Mining activities in Halmahera
Mining activities in East Halmahera, Maluku Islands / Credit: Budi Nurgianto

A number of young activists in East Halmahera say the government should evaluate all permits that threaten to damage the environment. Many of them say they’ve also begun to study permitting processes, mining laws and advocacy and litigation activities in order to fight mining companies destroying the environment.

"Halmahera forest destruction will only upset the social balance. Therefore it is fitting for the government to evaluate all permits that threaten to damage the environment in East Halmahera, “said Yulia Pinang, an indigenous female activist when met at the North Maluku Indigenous Peoples Alliance Office.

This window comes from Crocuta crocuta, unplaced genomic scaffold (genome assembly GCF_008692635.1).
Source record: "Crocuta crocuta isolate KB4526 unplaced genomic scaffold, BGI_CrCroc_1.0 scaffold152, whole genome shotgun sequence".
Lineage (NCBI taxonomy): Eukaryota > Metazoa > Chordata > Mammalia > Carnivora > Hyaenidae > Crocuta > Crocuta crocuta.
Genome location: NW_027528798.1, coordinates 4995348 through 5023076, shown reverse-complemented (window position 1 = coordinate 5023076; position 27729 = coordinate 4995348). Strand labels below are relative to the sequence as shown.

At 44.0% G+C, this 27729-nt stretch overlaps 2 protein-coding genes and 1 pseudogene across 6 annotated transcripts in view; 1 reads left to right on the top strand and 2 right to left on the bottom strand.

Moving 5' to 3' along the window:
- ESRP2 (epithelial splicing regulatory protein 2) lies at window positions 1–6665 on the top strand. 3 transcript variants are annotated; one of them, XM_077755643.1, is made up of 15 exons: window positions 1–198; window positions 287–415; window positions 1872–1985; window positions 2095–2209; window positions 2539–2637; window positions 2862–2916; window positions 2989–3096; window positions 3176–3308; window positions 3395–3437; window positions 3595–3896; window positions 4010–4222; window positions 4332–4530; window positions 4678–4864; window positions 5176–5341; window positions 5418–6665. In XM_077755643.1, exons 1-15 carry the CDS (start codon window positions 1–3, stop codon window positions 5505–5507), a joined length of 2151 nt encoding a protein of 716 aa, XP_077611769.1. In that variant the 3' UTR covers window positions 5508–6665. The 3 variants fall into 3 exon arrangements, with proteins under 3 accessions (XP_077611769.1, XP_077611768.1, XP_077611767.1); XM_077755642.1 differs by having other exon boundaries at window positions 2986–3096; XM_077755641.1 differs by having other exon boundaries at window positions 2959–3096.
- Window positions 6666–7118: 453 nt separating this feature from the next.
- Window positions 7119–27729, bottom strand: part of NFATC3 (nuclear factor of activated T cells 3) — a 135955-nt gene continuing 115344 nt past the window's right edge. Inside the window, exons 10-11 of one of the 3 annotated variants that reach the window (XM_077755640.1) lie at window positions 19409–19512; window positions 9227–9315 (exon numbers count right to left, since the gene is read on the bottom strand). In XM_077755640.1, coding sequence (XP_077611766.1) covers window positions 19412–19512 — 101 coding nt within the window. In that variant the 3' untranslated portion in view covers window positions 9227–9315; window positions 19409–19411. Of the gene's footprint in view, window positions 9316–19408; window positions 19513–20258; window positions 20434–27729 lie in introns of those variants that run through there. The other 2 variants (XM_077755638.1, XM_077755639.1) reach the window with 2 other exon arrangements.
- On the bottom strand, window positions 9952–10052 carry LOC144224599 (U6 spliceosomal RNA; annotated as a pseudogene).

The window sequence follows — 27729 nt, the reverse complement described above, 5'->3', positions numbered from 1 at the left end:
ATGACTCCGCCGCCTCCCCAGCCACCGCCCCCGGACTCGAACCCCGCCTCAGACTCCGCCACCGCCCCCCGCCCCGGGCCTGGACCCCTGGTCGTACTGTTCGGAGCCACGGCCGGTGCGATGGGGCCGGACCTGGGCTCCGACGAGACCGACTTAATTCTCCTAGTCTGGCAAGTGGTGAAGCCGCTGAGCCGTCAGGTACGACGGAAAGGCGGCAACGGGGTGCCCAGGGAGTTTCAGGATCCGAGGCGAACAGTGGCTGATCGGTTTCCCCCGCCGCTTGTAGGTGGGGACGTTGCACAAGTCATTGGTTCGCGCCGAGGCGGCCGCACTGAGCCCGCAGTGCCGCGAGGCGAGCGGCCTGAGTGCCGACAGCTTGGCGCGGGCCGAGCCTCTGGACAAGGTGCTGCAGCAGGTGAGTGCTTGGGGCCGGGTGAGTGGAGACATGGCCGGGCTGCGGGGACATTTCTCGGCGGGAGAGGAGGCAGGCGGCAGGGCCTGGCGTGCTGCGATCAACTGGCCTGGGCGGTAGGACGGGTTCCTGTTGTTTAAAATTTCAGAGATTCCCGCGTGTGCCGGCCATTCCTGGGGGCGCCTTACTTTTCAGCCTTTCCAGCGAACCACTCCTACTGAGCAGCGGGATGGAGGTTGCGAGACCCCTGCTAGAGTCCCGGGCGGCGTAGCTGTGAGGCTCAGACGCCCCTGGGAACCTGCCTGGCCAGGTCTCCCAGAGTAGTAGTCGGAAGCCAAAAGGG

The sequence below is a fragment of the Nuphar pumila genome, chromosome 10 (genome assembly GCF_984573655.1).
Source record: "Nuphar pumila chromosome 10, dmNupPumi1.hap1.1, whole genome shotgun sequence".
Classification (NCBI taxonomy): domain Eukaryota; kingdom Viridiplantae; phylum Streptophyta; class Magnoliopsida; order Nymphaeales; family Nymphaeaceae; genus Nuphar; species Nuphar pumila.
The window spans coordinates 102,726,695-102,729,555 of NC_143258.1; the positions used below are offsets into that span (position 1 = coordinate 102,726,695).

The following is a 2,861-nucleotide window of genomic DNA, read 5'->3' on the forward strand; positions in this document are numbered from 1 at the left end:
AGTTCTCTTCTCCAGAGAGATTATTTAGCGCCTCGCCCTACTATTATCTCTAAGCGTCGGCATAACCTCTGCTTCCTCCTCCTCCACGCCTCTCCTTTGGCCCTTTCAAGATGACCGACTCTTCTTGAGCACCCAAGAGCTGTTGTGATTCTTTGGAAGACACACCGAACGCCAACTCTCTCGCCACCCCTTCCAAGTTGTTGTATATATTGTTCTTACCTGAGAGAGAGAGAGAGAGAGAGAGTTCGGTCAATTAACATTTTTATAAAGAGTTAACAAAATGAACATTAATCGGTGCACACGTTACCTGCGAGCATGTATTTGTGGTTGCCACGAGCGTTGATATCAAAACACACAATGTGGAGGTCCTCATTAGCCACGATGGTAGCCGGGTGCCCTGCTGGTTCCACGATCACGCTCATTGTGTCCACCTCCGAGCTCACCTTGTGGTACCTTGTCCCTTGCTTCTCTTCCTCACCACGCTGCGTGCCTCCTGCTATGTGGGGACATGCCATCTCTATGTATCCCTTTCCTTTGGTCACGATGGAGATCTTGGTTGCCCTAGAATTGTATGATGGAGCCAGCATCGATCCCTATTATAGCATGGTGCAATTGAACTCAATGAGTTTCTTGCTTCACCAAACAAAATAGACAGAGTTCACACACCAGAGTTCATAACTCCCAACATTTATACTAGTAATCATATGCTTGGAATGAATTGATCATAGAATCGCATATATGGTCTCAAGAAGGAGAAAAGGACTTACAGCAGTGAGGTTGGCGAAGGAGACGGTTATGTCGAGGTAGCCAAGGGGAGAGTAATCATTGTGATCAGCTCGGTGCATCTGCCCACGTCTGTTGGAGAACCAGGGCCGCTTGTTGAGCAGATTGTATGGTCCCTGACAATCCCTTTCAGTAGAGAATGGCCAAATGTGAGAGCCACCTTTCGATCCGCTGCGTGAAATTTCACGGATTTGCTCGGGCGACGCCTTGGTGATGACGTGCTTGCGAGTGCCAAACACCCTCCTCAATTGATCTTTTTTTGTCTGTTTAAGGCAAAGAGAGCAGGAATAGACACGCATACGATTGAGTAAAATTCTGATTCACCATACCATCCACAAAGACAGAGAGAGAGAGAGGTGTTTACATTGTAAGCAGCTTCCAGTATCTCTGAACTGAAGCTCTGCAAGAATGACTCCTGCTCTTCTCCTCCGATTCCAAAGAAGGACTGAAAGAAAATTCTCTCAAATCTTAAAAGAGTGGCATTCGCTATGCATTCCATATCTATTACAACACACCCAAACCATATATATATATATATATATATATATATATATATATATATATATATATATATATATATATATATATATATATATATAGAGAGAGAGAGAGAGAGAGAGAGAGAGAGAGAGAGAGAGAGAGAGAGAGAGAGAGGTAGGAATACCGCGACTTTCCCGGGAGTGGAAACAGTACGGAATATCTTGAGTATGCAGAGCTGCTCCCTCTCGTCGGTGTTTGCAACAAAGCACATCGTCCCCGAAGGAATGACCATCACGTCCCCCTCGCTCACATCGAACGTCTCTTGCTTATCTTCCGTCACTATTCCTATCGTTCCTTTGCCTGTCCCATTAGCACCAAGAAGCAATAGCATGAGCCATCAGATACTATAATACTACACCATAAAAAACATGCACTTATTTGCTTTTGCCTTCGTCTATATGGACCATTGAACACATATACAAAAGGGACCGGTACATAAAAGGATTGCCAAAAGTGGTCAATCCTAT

Muhdin H. Ma’bub, head of East Halmahera district, said all permits for nickel mining activities in the district had gone through an environmental impact assessment and so far there were no legal reports concerning environmental damage due to un-procedural mining activities.

North Maluku Governor Abdul Gani Kasuba said that mine investments in the province were investments that could accelerate development and therefore the government would, in principle, guarantee a safe investment.

All permits had, in general, gone through a comprehensive study phase and were in line with the prevailing regulations, he added.

What’s often missing, however, is recognition of the rights of customary societies, said Munadi Kilkoda, head of the North Maluku chapter of the Indigenous Peoples Alliance of the Archipelago (AMAN), an indigenous rights advocacy organization.